Colorized artist's interpretation of a Fuegian dog

In 1919, when Silesian missionary Martin Gusinde visited the local Yahgans, he noticed that, to his knowledge, all of the dogs seemed to be missing. He immediately noted this as odd, especially considering that the tie between the dogs and the local people was well documented by foreign missionaries and explorers by this time. Indeed, this mutual cooperation allowed for the region to become the only stronghold of this unusual domesticated canine to have ever existed. Upon speaking to the local people and inquiring about what had happened to the animals, he was told that the entire known population of them had been exterminated, and it was claimed they "were dangerous to men and cattle".[12] Apparently, this "fierce" nature of the animal was allegedly witnessed by Thomas Bridges in the 1880s, who in his writings, purported that the dogs attacked his mission's goats, while giving few specific details.[13]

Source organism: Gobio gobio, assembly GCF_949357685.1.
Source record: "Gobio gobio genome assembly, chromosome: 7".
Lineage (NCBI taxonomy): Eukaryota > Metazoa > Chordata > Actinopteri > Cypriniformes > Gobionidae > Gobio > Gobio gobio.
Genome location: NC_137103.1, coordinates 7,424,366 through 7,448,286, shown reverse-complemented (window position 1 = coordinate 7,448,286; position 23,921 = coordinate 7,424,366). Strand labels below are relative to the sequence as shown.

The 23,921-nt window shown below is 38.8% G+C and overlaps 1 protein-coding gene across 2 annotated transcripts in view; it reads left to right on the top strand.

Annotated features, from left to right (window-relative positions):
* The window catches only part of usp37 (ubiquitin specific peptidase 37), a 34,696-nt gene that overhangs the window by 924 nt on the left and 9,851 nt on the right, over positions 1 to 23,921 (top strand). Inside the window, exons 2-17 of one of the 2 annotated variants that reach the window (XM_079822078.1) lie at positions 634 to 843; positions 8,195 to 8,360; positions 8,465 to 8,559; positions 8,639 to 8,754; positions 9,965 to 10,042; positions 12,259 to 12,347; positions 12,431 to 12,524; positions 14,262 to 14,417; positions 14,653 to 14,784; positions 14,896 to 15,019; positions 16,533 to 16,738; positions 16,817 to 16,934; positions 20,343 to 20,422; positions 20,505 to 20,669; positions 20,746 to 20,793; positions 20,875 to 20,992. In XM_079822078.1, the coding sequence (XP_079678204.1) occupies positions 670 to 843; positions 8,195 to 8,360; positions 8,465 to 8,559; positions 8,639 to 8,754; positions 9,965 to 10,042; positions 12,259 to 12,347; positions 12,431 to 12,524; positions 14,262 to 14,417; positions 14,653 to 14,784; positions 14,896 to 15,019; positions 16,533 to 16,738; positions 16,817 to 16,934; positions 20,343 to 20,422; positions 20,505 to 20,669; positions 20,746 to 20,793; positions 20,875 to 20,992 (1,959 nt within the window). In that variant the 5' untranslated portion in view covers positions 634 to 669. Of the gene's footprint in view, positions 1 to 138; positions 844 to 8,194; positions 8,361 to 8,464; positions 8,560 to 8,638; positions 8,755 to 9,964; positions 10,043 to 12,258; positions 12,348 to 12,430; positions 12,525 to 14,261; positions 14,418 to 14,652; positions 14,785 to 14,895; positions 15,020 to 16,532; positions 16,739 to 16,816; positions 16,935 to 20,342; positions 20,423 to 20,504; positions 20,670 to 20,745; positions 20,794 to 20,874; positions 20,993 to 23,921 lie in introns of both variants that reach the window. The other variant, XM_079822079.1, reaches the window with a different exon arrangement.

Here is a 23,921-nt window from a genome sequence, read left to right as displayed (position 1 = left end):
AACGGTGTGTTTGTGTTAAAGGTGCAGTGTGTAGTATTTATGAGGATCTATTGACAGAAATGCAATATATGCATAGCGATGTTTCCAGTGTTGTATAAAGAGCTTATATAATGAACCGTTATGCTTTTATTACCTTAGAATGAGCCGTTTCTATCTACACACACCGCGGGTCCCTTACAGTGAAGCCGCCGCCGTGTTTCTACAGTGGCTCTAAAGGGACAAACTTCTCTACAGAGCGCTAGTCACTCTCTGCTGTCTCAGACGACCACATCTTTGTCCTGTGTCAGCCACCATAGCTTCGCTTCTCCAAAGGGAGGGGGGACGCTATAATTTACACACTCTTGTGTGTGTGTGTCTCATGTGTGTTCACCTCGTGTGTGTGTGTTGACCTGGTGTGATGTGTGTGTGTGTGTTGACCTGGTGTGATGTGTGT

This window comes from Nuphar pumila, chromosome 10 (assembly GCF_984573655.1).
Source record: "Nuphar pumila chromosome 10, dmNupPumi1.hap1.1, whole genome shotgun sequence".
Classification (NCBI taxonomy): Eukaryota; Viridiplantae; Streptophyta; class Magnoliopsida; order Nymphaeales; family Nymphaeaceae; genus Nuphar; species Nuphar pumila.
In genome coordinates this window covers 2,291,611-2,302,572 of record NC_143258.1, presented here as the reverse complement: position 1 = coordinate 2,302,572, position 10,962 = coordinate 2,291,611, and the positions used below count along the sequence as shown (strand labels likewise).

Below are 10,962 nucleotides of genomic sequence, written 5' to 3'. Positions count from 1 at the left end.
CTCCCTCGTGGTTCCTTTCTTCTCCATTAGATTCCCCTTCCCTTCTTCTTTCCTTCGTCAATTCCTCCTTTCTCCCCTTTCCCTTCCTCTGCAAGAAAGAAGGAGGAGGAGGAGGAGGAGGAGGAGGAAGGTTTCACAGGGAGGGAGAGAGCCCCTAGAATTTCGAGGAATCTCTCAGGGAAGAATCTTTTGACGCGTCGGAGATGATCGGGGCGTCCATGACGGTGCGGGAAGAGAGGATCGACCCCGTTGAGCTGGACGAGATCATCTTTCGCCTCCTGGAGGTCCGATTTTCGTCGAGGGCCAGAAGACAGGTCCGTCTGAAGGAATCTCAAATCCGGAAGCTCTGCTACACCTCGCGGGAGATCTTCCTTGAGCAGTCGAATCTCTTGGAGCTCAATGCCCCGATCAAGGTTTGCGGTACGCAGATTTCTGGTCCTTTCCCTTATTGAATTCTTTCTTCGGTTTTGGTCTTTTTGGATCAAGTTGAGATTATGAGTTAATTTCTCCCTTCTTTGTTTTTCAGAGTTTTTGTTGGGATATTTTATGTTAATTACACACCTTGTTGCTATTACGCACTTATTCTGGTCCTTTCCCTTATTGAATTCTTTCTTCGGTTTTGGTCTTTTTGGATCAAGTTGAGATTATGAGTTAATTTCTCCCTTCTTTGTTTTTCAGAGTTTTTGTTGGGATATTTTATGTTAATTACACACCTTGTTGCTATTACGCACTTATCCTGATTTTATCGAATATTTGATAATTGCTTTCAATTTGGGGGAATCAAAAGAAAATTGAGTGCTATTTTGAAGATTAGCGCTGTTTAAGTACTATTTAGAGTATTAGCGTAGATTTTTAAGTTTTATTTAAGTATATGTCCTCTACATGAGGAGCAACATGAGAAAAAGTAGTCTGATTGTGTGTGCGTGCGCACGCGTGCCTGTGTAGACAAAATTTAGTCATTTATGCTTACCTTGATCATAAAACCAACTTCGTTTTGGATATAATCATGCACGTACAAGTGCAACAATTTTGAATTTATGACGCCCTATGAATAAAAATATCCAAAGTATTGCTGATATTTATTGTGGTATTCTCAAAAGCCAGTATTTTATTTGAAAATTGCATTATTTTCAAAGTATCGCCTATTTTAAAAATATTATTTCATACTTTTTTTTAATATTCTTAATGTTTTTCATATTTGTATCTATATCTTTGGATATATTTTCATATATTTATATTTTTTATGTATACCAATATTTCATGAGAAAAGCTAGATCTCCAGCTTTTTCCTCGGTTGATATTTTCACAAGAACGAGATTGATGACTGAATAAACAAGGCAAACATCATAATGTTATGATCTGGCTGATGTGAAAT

As part of the campaign of the Selk'nam genocide, the dogs were hunted by European ranchers and headhunters due to its use in hunting and home making among the Selk'nam.[14] This was the main cause of their extinction.[14]

See also[edit]


  1. ^ a b c Petrigh, Romina S.; Fugassa, Martín H. (December 13, 2013). "Molecular identification of a Fuegian dog belonging to the Fagnano Regional Museum ethnographic collection, Tierra del Fuego" (PDF). Quaternary International. 317: 14–18. Bibcode:2013QuInt.317...14P. doi:10.1016/j.quaint.2013.07.030. Archived from the original (PDF) on December 20, 2016. Retrieved September 2, 2020.
  2. ^ a b c Jaksic, Fabian M.; Castro, Sergio A. (2023). "The identity of Fuegian and Patagonian "dogs" among indigenous peoples in southernmost South America". Revista Chilena de Historia Natural. 96 5. doi:10.1186/s40693-023-00119-z.
  3. ^ a b Spears, John (1895). The Gold Diggings of Cape Horn: A study of Life in Tierra del Fuego and Patagonia. New York. p. 73. ISBN 9-7805-4834-724-9.{{cite book}}: CS1 maint: location missing publisher (link)
  4. ^ a b c d Alonso Marchante 2019, p. 75.
  5. ^ Lothrop 1928, p. 33.
  6. ^ Bridges, Lucas (2008) [1948]. The Uttermost Part of the Earth. p. 97.